My Weed Experiences in Oregon and California

oregonRecently I had the pleasure of visiting two beautiful states—Oregon and California. I had never been to the Pacific Northwest before and I was very excited to take in their beauty. And, of course, I wanted to try the marijuana!

I arrived in downtown Portland on a misty afternoon, weary from travel. I was dying to get high. As I had suspected, I did not run into any pot shops during my short time in downtown Portland. I hadn’t done the proper research beforehand (and I don’t have a smartphone like everyone else—crazy I know!) so I really had no clue where to get recreational weed in Portland.

As many of you probably know, on October 1, 2015, it became legal for medical dispensaries in Oregon to sell recreational marijuana. Understandably, there are fewer recreational dispensaries in the Portland area than in the Denver area, although this will probably change soon. I was anticipating that Oregon pot would be more expensive or about the same price as Denver’s. The tax is the same in both states—a whopping 25%.

My traveling partner was getting antsy and wanted to check into our hotel a few miles away, so we decided to put our weed search on hold. After we got checked in, we decided to roam the streets in search of a dispensary. There couldn’t be one that far away, right? After walking for about ten minutes, we looked up and saw a huge billboard for a dispensary. Turn right at Burnside and 99th, it said. Well, we could not find it anywhere. Perhaps it was obscured with no sign? I was becoming very agitated. I needed to get one of those fancy phones stat.

All of a sudden, out of nowhere, we stumbled upon a dispensary, Oregon’s Best Meds. Jackpot! After a pleasant shopping experience, I walked out with a eighth of Pineapple Express and an eighth of Oregon Diesel along with a small glass pipe for $53! Granted, the quality of the weed was average (I preferred the Pineapple Express) but for the price, it was great!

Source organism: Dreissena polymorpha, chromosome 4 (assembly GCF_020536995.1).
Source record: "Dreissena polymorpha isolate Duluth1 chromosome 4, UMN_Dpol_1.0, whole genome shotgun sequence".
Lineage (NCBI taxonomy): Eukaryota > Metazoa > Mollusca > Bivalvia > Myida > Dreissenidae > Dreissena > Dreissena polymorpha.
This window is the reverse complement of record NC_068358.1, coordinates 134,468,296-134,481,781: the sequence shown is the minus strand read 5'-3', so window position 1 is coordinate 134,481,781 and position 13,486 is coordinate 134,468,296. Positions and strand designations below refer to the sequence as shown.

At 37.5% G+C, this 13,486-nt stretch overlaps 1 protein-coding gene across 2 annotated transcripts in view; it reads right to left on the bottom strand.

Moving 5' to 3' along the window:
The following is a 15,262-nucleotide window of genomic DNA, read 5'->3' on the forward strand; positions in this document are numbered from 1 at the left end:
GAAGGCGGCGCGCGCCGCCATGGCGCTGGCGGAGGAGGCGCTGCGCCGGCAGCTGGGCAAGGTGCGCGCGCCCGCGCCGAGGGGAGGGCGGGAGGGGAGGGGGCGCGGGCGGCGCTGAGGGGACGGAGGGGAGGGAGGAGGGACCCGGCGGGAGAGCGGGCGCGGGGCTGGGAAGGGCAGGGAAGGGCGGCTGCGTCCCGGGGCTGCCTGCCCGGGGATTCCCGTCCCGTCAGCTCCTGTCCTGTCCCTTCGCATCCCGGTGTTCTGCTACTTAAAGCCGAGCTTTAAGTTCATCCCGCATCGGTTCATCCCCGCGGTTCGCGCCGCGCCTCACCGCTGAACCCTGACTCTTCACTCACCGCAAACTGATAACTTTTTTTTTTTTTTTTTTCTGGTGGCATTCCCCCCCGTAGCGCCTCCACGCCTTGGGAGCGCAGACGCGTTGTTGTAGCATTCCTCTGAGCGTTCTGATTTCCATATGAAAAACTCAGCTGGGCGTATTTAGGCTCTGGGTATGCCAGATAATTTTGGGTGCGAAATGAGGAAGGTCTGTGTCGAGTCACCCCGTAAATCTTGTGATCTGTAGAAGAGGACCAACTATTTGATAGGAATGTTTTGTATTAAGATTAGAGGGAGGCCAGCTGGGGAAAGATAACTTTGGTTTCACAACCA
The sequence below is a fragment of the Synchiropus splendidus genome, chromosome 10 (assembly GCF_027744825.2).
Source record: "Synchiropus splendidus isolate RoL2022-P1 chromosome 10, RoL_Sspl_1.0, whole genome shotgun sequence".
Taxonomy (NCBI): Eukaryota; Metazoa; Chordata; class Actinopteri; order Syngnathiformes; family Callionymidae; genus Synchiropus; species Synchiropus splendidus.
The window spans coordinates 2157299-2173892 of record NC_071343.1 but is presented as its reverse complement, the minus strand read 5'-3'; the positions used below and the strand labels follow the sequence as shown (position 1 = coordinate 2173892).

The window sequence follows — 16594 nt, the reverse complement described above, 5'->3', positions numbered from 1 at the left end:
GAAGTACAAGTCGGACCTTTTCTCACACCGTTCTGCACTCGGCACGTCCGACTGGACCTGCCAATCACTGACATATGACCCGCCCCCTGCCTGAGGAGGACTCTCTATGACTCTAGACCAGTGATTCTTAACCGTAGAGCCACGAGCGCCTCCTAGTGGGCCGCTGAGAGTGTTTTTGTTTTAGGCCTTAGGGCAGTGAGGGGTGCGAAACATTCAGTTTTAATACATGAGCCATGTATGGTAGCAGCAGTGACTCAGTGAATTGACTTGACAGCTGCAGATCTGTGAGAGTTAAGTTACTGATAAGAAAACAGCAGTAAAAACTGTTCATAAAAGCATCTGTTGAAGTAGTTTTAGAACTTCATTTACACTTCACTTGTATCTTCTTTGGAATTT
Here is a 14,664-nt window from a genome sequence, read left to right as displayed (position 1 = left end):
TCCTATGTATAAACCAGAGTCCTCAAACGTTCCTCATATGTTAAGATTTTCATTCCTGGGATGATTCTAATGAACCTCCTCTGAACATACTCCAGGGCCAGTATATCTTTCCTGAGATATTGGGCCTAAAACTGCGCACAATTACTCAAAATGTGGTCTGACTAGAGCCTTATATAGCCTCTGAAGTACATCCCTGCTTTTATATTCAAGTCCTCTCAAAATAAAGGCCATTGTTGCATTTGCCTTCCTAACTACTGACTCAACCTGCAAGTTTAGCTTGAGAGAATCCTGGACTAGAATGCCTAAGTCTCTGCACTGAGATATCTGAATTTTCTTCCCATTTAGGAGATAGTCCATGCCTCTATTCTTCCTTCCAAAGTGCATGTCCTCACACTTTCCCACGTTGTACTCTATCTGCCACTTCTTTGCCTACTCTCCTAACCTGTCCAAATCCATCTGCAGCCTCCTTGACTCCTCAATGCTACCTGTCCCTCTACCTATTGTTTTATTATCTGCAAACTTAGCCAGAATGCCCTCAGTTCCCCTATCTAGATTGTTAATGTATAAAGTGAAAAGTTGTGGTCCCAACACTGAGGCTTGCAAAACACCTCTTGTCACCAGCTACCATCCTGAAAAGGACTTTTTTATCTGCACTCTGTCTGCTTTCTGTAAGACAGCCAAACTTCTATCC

Down Highway 101 we travelled the next day to our destination: Trinidad, California, a small oceanfront town in famous Humboldt County. For those of you who don’t already know, Humboldt County is known for some of the most potent marijuana ever grown in the country. It is part of the Emerald Triangle, a 3-county region that boasts the best growing conditions for marijuana and just about anything else.

California was the first state in the US to establish a medical marijuana program in 1996, but recreational pot is not legal and probably never will be in the state. Why? Well, there are so many growers that have been in business for years and they simply do not want the government interaction. It’s been working for them for decades now, so why change now? They’ve got a good thing going, and people have the opportunity to get high with amazing products without paying taxes on them.

Smoking my Oregon weed on California beaches was great, and even though it’s not legal, I didn’t feel the pressure of getting caught. Everyone pretty much left you alone! I even sampled some homegrown weed from a small group of beach-goers one evening, and it was amazing. I could get used to this! Another thing I noticed in Oregon and Cali was that nobody vaped like everyone in Denver seems to do. Everyone was smoking good ol’ potent-smelling flowers out of a pipe. And you didn’t see anyone blowing a cloud of vape smoke out of their vehicle at a red light, either.

Going down I-5 on the way back to Portland, I saw several billboards for dispensaries. (“NEED WEED?” said one of them. Why yes, yes I do!) Oregon seems like a state that would shy away from government interaction when it comes to marijuana. I’ve often wondered why Measure 91 was approved in 2014, and the reason has to be financial. (Isn’t it always?) From what I saw of downtown Portland, it seemed like it could use some freshening up. Some people say that Portland is the next Denver, and this may very well be true. Portland’s population is currently expanding, which is evident by the amount of traffic in the city.

Could Portland be the next Denver? Will low-income housing be replaced by expensive sardine can studio apartments? Will the cost of a one-bedroom rental rise to over $1000 a month? Will people flock to Portland just for the weed? I guess only time will tell.

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